# Unit 1: Thinking about multivariable functions

## 1. What are multivariable functions?

- A function is called
**multivariable**if its input is made up of multiple numbers. $\underbrace{f(x, y)}_{\text{Multiple numbers in the input} } = x^2 y$ - A function with single-number inputs and a single-number outputs is called a
**single-variable function**. - If the output of a function consists of multiple numbers are called
**vector-valued functions**. $f(x) = \begin{bmatrix} \cos(x) \\ \sin(x) \end{bmatrix} \gets \text{Multiple numbers in output}$ - functions with a single number as their output are called either
**scalar-valued**, as is common in engineering, or**real-valued**, as is common is pure math (real as in real number).

### 1.1. Parametric Equation

- A parametric equation defines a group of quantities as functions of one or more independent variables called parameters. Parametric equations are commonly used to express the coordinates of the points that make up a geometric object such as a curve or surface.
- Finding a parametric function that describes a curve is called
**parameterizing**that curve. **Note:**When you are parameterizing a curve, you must not only specify the parametric function, but also the range of input values that will draw the curve.- For example: $f(x) = \begin{bmatrix} t \cos(t) \\ t \sin(t)\end{bmatrix}$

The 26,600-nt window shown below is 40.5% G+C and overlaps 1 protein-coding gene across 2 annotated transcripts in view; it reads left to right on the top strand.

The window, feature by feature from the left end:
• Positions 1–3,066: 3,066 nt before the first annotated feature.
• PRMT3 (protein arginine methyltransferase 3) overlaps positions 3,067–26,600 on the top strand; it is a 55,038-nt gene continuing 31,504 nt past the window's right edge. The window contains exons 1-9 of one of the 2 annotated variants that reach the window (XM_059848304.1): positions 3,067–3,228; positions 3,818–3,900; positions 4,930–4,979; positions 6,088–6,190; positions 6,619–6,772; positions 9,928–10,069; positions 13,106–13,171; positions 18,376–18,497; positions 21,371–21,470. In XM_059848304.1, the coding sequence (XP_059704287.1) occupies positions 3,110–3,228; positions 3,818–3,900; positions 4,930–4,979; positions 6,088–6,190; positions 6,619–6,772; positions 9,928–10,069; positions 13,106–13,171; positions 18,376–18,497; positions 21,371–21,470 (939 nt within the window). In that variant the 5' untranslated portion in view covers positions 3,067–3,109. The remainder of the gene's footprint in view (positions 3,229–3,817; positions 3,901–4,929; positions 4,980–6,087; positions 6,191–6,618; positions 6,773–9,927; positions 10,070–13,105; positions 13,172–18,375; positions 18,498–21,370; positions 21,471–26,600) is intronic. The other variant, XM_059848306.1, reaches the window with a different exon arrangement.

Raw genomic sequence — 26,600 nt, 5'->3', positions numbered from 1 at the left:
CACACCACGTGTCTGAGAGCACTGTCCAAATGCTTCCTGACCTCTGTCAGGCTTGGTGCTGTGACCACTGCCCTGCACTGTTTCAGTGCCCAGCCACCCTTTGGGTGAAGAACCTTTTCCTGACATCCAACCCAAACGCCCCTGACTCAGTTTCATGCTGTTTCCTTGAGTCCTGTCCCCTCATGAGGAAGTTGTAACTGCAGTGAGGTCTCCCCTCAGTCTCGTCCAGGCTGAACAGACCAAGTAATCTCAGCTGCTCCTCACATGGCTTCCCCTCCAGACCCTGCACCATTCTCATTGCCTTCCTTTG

## 2. Five different visualizations

- Graphs: single-variable functions and multivariable functions with a
**two**-dimensional input and a**one**-dimensional output. - Contour maps. Contour maps only show the input space and are useful for functions with a
**two**-dimensional input and a**one**-dimensional output. - Parametric curves/surfaces. Parametric curves and surfaces only show the
**output space**and are used for functions whose output space has more dimensions than the input space.- For example: $f(x) = \begin{bmatrix} \cos(t) - 3 + \frac{1}{2\pi} t\\ t \sin(t)\end{bmatrix}, t \in [0, 12 \pi]$

- Vector fields. These apply to functions whose input space and output space have the
**same number of dimensions**. - Transformations. These have the benefit of applying to any function,
**no matter the dimension**of the input and output space. However, the downside is that they are**impractical**for representing the function precisely. - https://www.khanacademy.org/math/multivariable-calculus/thinking-about-multivariable-function/ways-to-represent-multivariable-functions/a/visualizing-multivariable-functions

## 3. Words

**parametric**[,pærə'metrik] adj. [数][物] 参数的；[数][物] 参量的**contour**['kɔntuə] n. 轮廓；等高线；周线；电路；概要 vt. 画轮廓；画等高线